• Narrate any experiences or lessons you hope to gain from this journey.
  • Narrate any experiences or topics you believe you can be of assistance as part of this mentoring program.

Ask survey questions about halfway through the mentoring program.

The halfway point of mentorship is an excellent time for participants to reflect on what they've learned and their hopes for the remainder of the program. A few good questions are:

  • What is your favorite aspect of the show?
  • What aspects of the show irritate you?
  • What do you want to grasp in the show's second half? What are your thoughts on your mentor/mentee relationship?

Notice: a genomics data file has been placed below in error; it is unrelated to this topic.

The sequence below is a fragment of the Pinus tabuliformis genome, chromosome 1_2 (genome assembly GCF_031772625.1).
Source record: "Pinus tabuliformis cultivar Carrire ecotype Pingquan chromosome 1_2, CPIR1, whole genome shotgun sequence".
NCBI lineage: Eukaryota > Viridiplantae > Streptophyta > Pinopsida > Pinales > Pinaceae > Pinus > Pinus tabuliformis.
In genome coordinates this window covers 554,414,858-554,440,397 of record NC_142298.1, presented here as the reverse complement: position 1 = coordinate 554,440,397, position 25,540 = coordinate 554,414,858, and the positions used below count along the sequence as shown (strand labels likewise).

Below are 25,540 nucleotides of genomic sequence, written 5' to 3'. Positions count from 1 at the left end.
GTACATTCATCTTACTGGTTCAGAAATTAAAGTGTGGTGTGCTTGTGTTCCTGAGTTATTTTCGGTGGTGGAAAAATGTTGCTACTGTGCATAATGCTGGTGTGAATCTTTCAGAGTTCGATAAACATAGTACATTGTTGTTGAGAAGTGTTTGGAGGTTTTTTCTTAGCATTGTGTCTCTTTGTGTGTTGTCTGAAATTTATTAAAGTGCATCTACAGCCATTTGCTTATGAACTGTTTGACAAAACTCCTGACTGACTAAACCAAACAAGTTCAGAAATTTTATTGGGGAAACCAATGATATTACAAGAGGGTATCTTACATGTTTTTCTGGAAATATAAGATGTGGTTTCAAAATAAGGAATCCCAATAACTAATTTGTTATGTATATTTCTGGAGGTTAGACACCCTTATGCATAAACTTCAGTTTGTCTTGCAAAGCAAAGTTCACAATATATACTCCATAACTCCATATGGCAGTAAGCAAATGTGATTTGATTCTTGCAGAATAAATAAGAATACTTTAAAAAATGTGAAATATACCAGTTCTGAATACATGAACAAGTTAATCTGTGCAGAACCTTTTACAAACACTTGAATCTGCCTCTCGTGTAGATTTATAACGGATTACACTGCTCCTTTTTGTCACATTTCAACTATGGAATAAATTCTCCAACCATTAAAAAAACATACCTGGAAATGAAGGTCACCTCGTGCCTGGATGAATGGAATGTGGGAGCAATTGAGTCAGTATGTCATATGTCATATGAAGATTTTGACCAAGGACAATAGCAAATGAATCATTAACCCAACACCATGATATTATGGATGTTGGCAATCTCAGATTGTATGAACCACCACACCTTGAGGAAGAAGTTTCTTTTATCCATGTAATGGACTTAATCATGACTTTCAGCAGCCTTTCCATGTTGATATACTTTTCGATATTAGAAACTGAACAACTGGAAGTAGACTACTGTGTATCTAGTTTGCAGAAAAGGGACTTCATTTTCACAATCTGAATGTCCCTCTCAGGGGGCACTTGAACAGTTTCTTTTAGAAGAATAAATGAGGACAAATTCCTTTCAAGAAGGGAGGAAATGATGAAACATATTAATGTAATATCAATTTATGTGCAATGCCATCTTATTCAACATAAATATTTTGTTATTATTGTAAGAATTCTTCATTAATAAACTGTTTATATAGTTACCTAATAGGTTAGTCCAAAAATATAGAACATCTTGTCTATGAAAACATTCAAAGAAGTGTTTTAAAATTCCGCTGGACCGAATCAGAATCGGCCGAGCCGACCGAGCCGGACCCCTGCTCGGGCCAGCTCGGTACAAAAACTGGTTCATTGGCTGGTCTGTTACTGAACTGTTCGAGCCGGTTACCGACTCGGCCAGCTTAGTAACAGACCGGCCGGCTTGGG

Following survey questions

After a match is made, you'll have another opportunity to ask questions and learn more about the success of mentor-mentee matches. At this point, a few intriguing questions to include in a mentoring program survey.

  • How did you assimilate the matching rules?
  • How did you experience browsing available mentors?
  • What modifications would you make to the pairing process?
  • Were you pleased or dissatisfied with the quality of available mentors?
  • Were you pleased or dissatisfied with the number of available mentors?
  • Is the pairing process increasing or decreasing your optimism about your mentoring experience?

When the program is finished, conduct a survey.

The end of a mentorship relationship can be a challenging emotional experience. If the mentorship was a big success, participants might require closure. If the experience was more difficult, participants might want to suggest ways to improve it the next time. These questions can help them with that.